Barton captures Virginia and brings her with him in his escape, but Inda spots the two of them, and furious with jealousy, gives the order to have him shot. A ship of Marines arrive on the scene and save the day, helping them back to Palo Pango.

Virginia and Stripes marry and fly off to Honolulu together on a honeymoon, leaving Milly, now promoted to sergeant, behind.

June Lang in Isle of Destiny (in a publicity still for the film)
June Lang in Isle of Destiny (in a publicity still for the film)

Cast

Soundtrack

The Sportsman Quartet perform "Moonlight Magic" (composed by Irving Bibo and Eddie Cherkose) in the Isle of Destiny. Music was under the direction of Constantin Bakaleinikoff as Music Director and David Chudnow, Music Supervisor.[2]

Production

The working title for the film was Trouble over the Pacific with principal photography beginning in 1939 on Santa Catalina Island, California. Produced by Franklyn Warner originally for Grand National Pictures, however, by the time of the film's production, in late 1939, Grand National had gone bankrupt, subsequently, RKO bought the distribution rights to the film.[3]

Karen Morley was originally cast in the role of Virginia, but due to illness, was forced to leave the film and was replaced by June Lang. There was a two-week shooting period on location in Catalina, California from May 24 to late-September 1939.[4] At the time of its production, Isle of Destiny had the biggest budget of any Fine Arts picture to date and marked the introduction of Cosmocolor to feature films.[5] [N 1]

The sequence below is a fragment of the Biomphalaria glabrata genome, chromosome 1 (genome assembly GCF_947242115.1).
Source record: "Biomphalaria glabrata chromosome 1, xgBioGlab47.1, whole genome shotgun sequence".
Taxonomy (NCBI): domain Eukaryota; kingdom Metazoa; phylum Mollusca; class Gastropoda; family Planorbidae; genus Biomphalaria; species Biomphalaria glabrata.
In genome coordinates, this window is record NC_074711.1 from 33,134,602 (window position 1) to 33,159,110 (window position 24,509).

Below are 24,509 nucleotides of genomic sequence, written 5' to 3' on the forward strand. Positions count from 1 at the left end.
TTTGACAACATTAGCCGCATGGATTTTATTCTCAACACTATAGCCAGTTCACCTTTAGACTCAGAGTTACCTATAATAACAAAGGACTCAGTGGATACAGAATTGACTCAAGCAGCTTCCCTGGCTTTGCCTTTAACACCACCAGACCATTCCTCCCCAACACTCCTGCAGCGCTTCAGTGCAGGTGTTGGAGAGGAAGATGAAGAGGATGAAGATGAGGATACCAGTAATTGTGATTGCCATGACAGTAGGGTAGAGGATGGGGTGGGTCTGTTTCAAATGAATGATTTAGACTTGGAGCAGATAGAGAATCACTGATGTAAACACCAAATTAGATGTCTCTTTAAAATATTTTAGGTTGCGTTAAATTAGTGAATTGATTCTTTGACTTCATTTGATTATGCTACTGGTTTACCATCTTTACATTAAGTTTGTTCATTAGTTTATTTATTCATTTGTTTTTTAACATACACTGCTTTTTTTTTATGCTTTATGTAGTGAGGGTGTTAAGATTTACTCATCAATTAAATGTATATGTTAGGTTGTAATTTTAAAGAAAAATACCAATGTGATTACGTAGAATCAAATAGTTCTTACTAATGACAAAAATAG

Aviation film historian Christian Santoir compared the scenario depicted in Isle of Destiny to that of the real-life tragedy of Amelia Earhart being lost in the South Pacific. He also described the aviation elements as relying on a Sikorsky S-39-CS Special c/n 914, NC-52V and a Stearman C3R aircraft for the "air race".[6]

Reception

B.R. Crisler in his review of Isle of Destiny for The New York Times, noted, "The authors of the Rialto's current excursion in melodrama, "Isle of Destiny," certainly deserve to be commended for their resourcefulness, if for nothing else, because they have succeeded in cramming into one feature-length picture practically all of the tricks known to the adventure story. In fact, the writers seem to have been so impressed by the plethora of material that they didn't pay much attention to continuity. As a result the film becomes somewhat entangled at times in its own plot manipulations."[7]

Film historians Richard Jewell and Vernon Harbin in The RKO Story (1982) considered Isle of Destiny, "laughable exoticism" with "... wretched screenplay ... frenzied direction and inept performances by the lead actors..."[8]

References

Notes

  1. ^ The 1938 short, A Western Welcome was also shot in Cosmocolor.[1]

Citations

  1. ^ a b Flueckiger, Barbara. "Cosmocolor." Timeline of Historical Film Colors, 2019. Retrieved: August 3, 2019.
  2. ^ "Music: 'Isle of Destiny' (1940)." TCM.com (Turner Classic Movies), 2019. Retrieved: August 3, 2019.
  3. ^ "Overview: 'Isle of Destiny' (1940)." TCM.com (Turner Classic Movies), 2019. Retrieved: August 3, 2019.
  4. ^ "Original print information: 'Isle of Destiny' (1940)." TCM.com (Turner Classic Movies), 2019. Retrieved: August 3, 2019.
  5. ^ "Notes: 'Isle of Destiny' (1940)." TCM.com (Turner Classic Movies), 2019. Retrieved: August 3, 2019.
  6. ^ Santoir, Christian. "Review: 'Isle of Destiny' (1940)." Aeromovies, July 26, 2012. Retrieved: August 3, 2019.
  7. ^ Crisler, B. R. "The screen; 'Isle of Destiny'." The New York Times, August 19, 1943.
  8. ^ Jewell and Harbin 1982, p. 146.

Bibliography

  • Jewell, Richard B. and Vernon Harbin. The RKO Story. New York: Arlington House, 1982. ISBN 0-517-54-656-6.

External links

This page was last edited on 14 November 2020, at 07:41